I asked Warren to read my last piece, Are You One of Romney’s 47%?
He and I had had a rousing discussion on the topic a few nights before, as we soaked in the hot tub.
He grew up in a family business that has served a large population of Welfare Abusers, and, as such, didn’t see anything wrong with Romney’s 47 statement.
“I think it’s good,” he said, “but I’d argue one thing.”
I expected him to launch into another rant about how he agrees with Romney, that forty-seven percent of the population doesn’t pay income taxes, and are looking for handouts.
“Read that part about the two and three jobs, again.”
And that money is coming, in part, from the other caste of your 47 who don’t pay income taxes.
Those of us who work one, two or three jobs.
“Now read Romney’s quote, again.”
There are 47 percent of the people who will vote for the president no matter what. All right, there are 47 percent who are with him, who are dependent upon government, who believe that they are victims, who believe the government has a responsibility to care for them, who believe that they are entitled to health care, to food, to housing, to you-name-it — that that’s an entitlement. And the government should give it to them. And they will vote for this president no matter what. … These are people who pay no income tax. … [M]y job is not to worry about those people. I’ll never convince them they should take personal responsibility and care for their lives.
“If you work, you pay income taxes.”
I argued that we had, at a time in our married lives, fallen into the category of people who didn’t pay income tax.
“The government takes income tax out of every paycheck you receive and I pay self-unemployment tax every year.”
“But we’ve gotten refund checks,” I argued.
“Yeah, but we still paid in,” he said, “that money that we got back was because of Earned Income Credits we received. You don’t qualify for earned income credit if you don’t earnany money.”
“There’s nothing wrong with Romney’s statement. The only thing wrong with it is that I think it’s really going to hurt his campaign. He’s not talking about people like you and me and the millions of others who do work. He’s talking about those who do nothing and do expect free food and housing and electricity and health insurance.”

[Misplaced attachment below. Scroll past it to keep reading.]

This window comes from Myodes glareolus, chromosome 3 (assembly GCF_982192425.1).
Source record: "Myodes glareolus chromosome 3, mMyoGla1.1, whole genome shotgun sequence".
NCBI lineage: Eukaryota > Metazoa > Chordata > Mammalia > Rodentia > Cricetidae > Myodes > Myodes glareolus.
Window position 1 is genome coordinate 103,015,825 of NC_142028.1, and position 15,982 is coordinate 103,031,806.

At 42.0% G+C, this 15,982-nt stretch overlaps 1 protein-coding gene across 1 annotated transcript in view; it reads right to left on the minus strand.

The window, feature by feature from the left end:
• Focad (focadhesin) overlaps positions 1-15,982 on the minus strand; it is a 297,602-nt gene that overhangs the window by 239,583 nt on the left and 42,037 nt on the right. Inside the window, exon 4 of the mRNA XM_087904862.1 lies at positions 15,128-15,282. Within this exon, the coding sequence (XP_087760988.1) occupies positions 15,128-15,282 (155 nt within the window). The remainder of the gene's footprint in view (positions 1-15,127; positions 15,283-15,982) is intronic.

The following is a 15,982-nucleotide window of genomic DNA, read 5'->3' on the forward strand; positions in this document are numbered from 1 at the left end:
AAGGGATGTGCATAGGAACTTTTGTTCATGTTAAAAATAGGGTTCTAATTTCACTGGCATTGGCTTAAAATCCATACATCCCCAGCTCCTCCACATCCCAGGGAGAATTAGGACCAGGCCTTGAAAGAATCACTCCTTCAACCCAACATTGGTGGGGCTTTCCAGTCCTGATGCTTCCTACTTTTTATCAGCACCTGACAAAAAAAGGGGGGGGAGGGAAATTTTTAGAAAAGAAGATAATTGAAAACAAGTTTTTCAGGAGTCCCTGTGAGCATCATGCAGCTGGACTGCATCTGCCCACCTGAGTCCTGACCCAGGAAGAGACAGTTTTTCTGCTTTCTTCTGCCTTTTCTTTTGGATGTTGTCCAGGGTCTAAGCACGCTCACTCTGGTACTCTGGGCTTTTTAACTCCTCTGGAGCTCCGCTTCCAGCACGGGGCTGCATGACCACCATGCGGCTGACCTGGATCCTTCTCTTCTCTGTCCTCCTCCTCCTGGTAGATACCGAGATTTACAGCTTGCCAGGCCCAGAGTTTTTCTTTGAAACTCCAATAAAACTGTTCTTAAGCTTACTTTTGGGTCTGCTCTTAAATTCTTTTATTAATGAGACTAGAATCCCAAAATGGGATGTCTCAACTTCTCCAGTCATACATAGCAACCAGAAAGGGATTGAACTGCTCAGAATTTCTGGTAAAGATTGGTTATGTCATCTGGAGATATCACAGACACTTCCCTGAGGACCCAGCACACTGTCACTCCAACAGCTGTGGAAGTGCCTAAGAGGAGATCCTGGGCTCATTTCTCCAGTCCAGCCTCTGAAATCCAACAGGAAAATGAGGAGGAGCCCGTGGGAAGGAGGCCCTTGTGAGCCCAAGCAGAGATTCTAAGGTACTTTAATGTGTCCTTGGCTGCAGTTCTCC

Well, folks, it’s gonna happen every now and again…
Warren was right. (Tongue in cheek, folks, tongue in cheek…)
I was wrong to jump into the emotional fray that really did take Romney’s statement out of context…
And I hate to say it, but no matter your party’s banner, this one’s kind of hard to deny…
“There’s nothing wrong with Romney’s statement.”
I have to respectfully disagree with Warren. Romney’s statement is not his; this has been floating around Conservative slash Republican circles for over a year. It is unfortunately a statement which is in part true and there lies the rub. It makes it all that much harder to discern exactly what is not necessarily true per se but meaningful and important. This, more than anything else, is what brings the entire political process to a dead halt as both sides argue over who’s right and who’s wrong; what’s the truth and what’s a lie.
I won’t launch into a lengthy rebuttal here; this is neither the time nor place and I have written enough articles which attempt to find the truth. But I will say that this statement, like other statements from the Republicans, serve to obfuscate the important issues which matter. I am assuming from your article, you are Democrat while Warren is Republican. Taking into account the potential for some lively political debates, I can see that your tub would indeed be “hot”.
I’m reading. wb 🙂
Glad to know you’re still here. 🙂
I am a bit of a political condundrum… http://open.salon.com/blog/thefivefacets/2012/07/13/people_vs_politics
Glad you enjoyed the hot tub pun.
It is both a benefit and a curse that everyone in our world doesn’t see eye to eye on what is right or wrong, what is moral or immoral, what is truth or lie…
Keep reading. 😉
See you around!
Actually, there’s a lot wrong with Romney’s statement, because he says 47% of the population wants the government to take care of them— supposedly the 47% that does not pay taxes. This lumps many people in that category— for instance, seniors, who have spent their lives working and paying taxes and who now are retired. He is generalizing, which is insulting, and never a good idea. I’m sure he alienated many people with his statement.
Those seniors have paid into the system, and served their time…
That said, you are correct: Romney did alienate many people with that statement. And it is never a good idea to generalize or stereotype, even though we all do it…
No matter how you slice it, though, the comment has made for some engaging conversations. 🙂